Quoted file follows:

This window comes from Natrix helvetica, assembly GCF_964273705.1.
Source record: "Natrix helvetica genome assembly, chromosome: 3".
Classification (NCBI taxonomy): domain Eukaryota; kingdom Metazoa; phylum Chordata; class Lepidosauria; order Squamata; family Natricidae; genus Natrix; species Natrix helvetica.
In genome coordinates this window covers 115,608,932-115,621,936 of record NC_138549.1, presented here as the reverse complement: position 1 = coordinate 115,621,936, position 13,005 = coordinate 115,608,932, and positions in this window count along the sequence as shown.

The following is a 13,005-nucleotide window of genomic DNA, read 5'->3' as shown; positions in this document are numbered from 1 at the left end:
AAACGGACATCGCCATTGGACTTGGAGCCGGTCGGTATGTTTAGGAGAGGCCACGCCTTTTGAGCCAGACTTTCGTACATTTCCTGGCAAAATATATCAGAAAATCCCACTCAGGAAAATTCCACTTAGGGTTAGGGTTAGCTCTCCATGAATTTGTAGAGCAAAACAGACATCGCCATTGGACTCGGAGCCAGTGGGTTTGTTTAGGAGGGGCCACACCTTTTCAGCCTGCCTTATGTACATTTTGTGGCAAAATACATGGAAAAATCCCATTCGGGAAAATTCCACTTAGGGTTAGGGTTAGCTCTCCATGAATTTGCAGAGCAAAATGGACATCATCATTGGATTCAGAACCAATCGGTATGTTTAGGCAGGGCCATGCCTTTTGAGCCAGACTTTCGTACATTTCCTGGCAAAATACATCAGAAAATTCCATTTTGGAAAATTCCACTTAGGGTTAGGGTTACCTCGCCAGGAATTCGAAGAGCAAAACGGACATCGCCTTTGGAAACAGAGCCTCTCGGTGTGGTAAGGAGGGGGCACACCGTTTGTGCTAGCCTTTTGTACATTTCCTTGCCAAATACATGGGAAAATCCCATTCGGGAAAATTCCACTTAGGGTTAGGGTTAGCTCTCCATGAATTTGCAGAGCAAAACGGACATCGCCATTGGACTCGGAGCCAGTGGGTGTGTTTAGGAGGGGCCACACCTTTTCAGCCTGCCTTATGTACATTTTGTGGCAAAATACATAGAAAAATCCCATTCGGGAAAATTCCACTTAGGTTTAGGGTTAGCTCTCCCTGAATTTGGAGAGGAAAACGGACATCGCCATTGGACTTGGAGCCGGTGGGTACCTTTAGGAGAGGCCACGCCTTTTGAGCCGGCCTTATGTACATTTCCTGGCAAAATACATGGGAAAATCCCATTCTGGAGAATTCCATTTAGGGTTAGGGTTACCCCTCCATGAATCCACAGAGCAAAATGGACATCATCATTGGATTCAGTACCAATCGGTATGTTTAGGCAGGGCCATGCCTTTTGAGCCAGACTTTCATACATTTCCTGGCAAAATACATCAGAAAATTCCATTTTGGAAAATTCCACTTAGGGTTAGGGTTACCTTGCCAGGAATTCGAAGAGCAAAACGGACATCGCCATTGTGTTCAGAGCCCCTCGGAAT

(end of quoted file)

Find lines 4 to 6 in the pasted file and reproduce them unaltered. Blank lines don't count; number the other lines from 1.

In genome coordinates this window covers 115,608,932-115,621,936 of record NC_138549.1, presented here as the reverse complement: position 1 = coordinate 115,621,936, position 13,005 = coordinate 115,608,932, and positions in this window count along the sequence as shown.

The following is a 13,005-nucleotide window of genomic DNA, read 5'->3' as shown; positions in this document are numbered from 1 at the left end:
AAACGGACATCGCCATTGGACTTGGAGCCGGTCGGTATGTTTAGGAGAGGCCACGCCTTTTGAGCCAGACTTTCGTACATTTCCTGGCAAAATATATCAGAAAATCCCACTCAGGAAAATTCCACTTAGGGTTAGGGTTAGCTCTCCATGAATTTGTAGAGCAAAACAGACATCGCCATTGGACTCGGAGCCAGTGGGTTTGTTTAGGAGGGGCCACACCTTTTCAGCCTGCCTTATGTACATTTTGTGGCAAAATACATGGAAAAATCCCATTCGGGAAAATTCCACTTAGGGTTAGGGTTAGCTCTCCATGAATTTGCAGAGCAAAATGGACATCATCATTGGATTCAGAACCAATCGGTATGTTTAGGCAGGGCCATGCCTTTTGAGCCAGACTTTCGTACATTTCCTGGCAAAATACATCAGAAAATTCCATTTTGGAAAATTCCACTTAGGGTTAGGGTTACCTCGCCAGGAATTCGAAGAGCAAAACGGACATCGCCTTTGGAAACAGAGCCTCTCGGTGTGGTAAGGAGGGGGCACACCGTTTGTGCTAGCCTTTTGTACATTTCCTTGCCAAATACATGGGAAAATCCCATTCGGGAAAATTCCACTTAGGGTTAGGGTTAGCTCTCCATGAATTTGCAGAGCAAAACGGACATCGCCATTGGACTCGGAGCCAGTGGGTGTGTTTAGGAGGGGCCACACCTTTTCAGCCTGCCTTATGTACATTTTGTGGCAAAATACATAGAAAAATCCCATTCGGGAAAATTCCACTTAGGTTTAGGGTTAGCTCTCCCTGAATTTGGAGAGGAAAACGGACATCGCCATTGGACTTGGAGCCGGTGGGTACCTTTAGGAGAGGCCACGCCTTTTGAGCCGGCCTTATGTACATTTCCTGGCAAAATACATGGGAAAATCCCATTCTGGAGAATTCCATTTAGGGTTAGGGTTACCCCTCCATGAATCCACAGAGCAAAATGGACATCATCATTGGATTCAGTACCAATCGGTATGTTTAGGCAGGGCCATGCCTTTTGAGCCAGACTTTCATACATTTCCTGGCAAAATACATCAGAAAATTCCATTTTGGAAAATTCCACTTAGGGTTAGGGTTACCTTGCCAGGAATTCGAAGAGCAAAACGGACATCGCCATTGTGTTCAGAGCCCCTCGGAAT